"From July 2022 to February 2023 the European Central Bank (ECB) conducted a prototyping exercise to test how design choices for the digital euro could be technically implemented and integrated into the existing European payments landscape."
"For the back-end prototype, the Eurosystem developed a centralised settlement engine (N€XT), based on an unspent transaction output (UTXO) data model commonly used for transactions with digital currencies."
"The tests showed that this model allows for fast and efficient validation of transactions. This system proved capable of supporting different types of transaction, while protecting users’ privacy by not revealing their payment patterns or account balances to the Eurosystem."
"In parallel, market participants successfully implemented and tested five payment scenarios, while also experimenting with innovative approaches, such as selfcustody wallets, which could potentially allow for more privacy – pending legislative developments."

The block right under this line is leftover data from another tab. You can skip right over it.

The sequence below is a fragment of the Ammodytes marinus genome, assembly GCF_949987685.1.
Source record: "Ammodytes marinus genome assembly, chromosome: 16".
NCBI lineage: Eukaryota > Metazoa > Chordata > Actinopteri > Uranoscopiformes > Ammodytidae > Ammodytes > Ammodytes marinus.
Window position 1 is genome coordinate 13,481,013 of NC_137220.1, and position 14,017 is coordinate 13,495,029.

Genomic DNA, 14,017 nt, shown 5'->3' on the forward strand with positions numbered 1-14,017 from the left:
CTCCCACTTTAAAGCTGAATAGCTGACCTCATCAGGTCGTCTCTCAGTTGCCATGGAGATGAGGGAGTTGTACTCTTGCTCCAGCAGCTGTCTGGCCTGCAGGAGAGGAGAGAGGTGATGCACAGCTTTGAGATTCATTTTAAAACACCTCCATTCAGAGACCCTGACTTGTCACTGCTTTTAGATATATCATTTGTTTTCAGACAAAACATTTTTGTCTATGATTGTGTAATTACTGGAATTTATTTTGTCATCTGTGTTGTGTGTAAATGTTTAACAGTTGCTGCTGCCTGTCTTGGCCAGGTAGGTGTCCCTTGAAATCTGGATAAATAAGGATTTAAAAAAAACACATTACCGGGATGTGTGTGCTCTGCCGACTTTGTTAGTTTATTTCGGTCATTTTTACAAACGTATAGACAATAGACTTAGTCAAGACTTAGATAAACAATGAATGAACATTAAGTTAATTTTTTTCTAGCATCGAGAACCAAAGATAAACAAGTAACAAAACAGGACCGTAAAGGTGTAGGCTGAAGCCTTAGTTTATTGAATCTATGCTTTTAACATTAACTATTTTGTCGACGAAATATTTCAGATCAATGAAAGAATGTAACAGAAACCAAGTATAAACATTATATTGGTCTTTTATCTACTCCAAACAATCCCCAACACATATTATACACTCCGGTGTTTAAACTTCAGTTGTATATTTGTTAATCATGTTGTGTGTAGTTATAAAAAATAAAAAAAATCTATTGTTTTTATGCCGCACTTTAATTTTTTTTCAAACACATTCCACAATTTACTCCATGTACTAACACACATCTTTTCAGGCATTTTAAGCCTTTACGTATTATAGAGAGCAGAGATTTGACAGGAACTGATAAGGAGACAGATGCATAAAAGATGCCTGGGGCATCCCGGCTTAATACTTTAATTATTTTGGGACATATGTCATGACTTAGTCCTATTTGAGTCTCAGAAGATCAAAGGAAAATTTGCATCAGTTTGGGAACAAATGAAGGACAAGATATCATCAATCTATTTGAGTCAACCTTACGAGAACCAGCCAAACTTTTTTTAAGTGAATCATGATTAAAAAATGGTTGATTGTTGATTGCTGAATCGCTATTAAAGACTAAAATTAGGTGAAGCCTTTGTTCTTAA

"The prototyping exercise included offline payments, which operate with no need for network connectivity or the availability of any third party when the payer and payee interact, even for consecutive payments."
"Questions remain as to whether the existing technology is capable of delivering, in the short to medium term (five to seven years), a production-ready and secure offline solution in line with the Eurosystem’s requirements and on the scale foreseen for the digital euro."
"As the purpose of the exercise was to learn, the resulting prototypes were used as research tools and not as a basis for developing future payment solutions."
"The API specifications do not prejudge possible alternative designs, nor will the specific choices made for the prototypes affect any decision relating to a specific technology or functionality for the final digital euro design."